English Fine Cottons will in July produce the first batch of cotton in Greater Manchester since the last mills closed in the 1980s.
“In two months’ time we will have our first kilogram of fine English yarns to supply luxury fabric and garment manufacturers in the UK,” said Brendan McCormack, managing director of English Fine Cottons at UK sourcing event Meet the Manufacturer in east London today.
He said, at its peak, there were almost 180 cotton mills producing around 80% of the world’s fine cotton in Thameside, but “the industry didn’t just disappear, it collapsed” as businesses moved production overseas.
The firm, which is owned by automotive and technical textiles company Culimeta-Savegard, was established to restore cotton spinning to the area in the refurbished Tower Mill in Dukinfield. English Fine Cottons is investing £4.8m of its own money, £2m of which is a loan from the Greater Manchester Combined Authority, to regenerate the former Victorian cotton mill and install new technology to create luxury yarn.
A further £1m has been awarded as a grant by the N Brown RGF6 Textile Growth Programme, marking the largest single award from the fund. The £97m programme aims to support a national revival in textiles, led by an industry board chaired by N Brown and including Marks & Spencer and other UK firms.
“We spent two years doing market research to see if there is still demand and we believe the time is right,” said McCormack. “We are sourcing the best cotton lint and we’re able to supply small batches with short lead times.”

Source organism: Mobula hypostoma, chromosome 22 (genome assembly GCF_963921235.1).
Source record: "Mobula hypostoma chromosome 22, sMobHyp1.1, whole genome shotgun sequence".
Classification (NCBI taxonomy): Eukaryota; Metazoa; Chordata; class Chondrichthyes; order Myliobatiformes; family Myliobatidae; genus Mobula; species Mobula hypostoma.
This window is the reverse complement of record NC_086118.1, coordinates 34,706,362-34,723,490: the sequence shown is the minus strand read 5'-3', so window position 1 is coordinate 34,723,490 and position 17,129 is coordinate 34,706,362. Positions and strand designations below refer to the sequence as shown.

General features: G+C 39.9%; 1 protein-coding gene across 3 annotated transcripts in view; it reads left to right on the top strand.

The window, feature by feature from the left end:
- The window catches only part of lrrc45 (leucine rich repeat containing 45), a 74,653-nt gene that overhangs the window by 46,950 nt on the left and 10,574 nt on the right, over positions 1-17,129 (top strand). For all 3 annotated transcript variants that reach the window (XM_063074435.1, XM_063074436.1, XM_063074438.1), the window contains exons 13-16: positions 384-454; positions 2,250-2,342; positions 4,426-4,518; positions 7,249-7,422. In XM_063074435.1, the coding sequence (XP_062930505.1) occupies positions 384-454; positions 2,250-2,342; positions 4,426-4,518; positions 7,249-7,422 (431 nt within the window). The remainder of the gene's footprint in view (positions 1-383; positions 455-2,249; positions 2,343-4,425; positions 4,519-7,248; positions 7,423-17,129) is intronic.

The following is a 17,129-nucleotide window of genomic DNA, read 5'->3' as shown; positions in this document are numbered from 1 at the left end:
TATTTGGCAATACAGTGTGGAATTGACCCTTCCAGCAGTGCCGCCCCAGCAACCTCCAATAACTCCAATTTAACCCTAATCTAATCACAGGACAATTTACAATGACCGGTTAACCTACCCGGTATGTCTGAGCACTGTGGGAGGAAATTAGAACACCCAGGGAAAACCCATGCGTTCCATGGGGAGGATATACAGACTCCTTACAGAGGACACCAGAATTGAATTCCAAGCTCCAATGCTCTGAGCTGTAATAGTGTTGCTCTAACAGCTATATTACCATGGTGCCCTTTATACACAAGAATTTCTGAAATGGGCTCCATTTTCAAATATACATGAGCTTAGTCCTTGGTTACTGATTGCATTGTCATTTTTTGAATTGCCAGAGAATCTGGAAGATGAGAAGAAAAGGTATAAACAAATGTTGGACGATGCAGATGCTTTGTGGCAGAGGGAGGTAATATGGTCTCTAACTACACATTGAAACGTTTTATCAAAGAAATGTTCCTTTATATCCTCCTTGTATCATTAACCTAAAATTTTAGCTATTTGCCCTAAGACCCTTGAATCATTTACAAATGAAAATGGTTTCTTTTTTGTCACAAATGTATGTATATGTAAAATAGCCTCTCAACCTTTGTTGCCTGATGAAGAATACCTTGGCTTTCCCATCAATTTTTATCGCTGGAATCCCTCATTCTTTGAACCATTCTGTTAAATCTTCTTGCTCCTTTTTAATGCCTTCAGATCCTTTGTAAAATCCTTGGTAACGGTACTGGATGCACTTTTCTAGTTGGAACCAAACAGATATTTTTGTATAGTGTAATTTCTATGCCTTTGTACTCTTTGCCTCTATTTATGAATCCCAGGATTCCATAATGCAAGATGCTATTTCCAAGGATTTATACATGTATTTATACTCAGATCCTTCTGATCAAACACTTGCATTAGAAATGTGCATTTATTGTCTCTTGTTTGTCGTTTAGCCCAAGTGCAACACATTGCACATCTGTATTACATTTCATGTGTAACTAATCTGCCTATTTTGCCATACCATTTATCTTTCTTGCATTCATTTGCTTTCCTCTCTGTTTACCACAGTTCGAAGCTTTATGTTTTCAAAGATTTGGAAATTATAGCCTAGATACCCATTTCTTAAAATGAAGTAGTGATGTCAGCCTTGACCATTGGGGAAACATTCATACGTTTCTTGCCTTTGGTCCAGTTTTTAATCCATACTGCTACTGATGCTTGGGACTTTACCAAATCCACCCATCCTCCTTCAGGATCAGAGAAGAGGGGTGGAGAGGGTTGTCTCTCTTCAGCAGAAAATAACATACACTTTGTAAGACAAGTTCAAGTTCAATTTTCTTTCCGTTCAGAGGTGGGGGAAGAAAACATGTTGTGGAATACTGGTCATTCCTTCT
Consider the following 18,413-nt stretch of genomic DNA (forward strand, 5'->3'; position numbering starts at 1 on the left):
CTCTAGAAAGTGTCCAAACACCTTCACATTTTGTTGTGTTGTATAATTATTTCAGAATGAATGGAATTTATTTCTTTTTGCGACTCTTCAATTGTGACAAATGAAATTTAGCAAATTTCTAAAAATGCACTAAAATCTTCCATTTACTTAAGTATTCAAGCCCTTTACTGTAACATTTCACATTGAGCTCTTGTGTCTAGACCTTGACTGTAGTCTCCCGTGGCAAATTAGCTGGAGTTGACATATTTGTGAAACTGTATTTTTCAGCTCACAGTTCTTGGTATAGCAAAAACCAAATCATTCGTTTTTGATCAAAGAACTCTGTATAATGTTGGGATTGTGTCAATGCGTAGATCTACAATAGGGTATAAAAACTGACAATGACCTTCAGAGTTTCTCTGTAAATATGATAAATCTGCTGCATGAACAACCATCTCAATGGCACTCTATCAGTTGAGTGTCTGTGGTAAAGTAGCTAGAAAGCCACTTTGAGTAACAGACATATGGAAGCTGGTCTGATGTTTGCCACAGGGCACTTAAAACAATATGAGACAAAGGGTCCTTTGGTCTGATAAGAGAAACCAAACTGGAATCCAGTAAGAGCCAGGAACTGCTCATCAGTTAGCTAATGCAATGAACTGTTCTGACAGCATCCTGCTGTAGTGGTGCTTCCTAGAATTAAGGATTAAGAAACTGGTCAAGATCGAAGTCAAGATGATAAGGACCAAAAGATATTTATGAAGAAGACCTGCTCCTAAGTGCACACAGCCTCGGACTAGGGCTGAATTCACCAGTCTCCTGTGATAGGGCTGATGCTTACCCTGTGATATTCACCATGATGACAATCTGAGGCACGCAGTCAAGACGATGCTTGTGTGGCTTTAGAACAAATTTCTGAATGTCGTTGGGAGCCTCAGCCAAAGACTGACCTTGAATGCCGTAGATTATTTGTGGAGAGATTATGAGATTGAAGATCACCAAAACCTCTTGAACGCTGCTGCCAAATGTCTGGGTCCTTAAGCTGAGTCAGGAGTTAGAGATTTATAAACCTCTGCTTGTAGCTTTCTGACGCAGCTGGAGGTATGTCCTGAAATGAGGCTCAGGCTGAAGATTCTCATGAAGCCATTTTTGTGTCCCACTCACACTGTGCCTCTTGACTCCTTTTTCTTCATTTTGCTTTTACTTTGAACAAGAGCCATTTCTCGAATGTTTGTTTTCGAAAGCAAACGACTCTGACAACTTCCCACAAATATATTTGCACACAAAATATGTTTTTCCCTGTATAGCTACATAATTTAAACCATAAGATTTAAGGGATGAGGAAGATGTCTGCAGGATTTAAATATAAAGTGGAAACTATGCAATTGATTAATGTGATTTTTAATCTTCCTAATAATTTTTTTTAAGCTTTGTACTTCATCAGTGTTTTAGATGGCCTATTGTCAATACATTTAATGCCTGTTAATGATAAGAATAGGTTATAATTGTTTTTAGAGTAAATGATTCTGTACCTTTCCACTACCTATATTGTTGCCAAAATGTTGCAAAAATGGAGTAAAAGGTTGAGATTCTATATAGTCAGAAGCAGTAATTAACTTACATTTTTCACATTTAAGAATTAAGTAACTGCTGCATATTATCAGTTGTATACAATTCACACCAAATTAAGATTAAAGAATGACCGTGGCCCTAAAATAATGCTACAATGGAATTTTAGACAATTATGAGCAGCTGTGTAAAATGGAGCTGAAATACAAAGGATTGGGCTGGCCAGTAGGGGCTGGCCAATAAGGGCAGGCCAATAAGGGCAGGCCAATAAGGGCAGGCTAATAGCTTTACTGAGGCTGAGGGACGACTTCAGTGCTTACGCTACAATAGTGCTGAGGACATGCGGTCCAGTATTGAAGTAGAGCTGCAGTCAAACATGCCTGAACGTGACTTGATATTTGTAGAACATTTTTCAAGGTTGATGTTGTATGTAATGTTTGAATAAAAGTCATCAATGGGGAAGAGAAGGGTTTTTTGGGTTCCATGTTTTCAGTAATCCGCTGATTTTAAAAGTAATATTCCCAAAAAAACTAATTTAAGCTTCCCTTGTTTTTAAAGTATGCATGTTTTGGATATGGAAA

The company has registered the name Britspun to highlight that the cotton is spun in the UK.
It will have an initial capacity of 1,000 tonnes of yarn per year, which McCormack said is equivalent to 0.2% of total cotton imports.
“We have CMT, weavers, knitters and so on in the UK but no cotton spinners,” he said. “This investment will make the industry joined up again.
“We are creating opportunities for the industry to increase quality with quicker response, smaller batches and just-in-time deliveries – we hope that the industry will look at us as a precious resource.
“Last year, the UK had a record trade deficit of £100bn and of that £1.5bn each quarter was made up of apparel. Although we are starting small, you have to think that every piece of clothing we make in the UK is one that we don’t import. It is all part of bringing manufacturing back to the UK.
“We’re creating 130 jobs in the area and if you can make cotton in the UK, you can make anything.”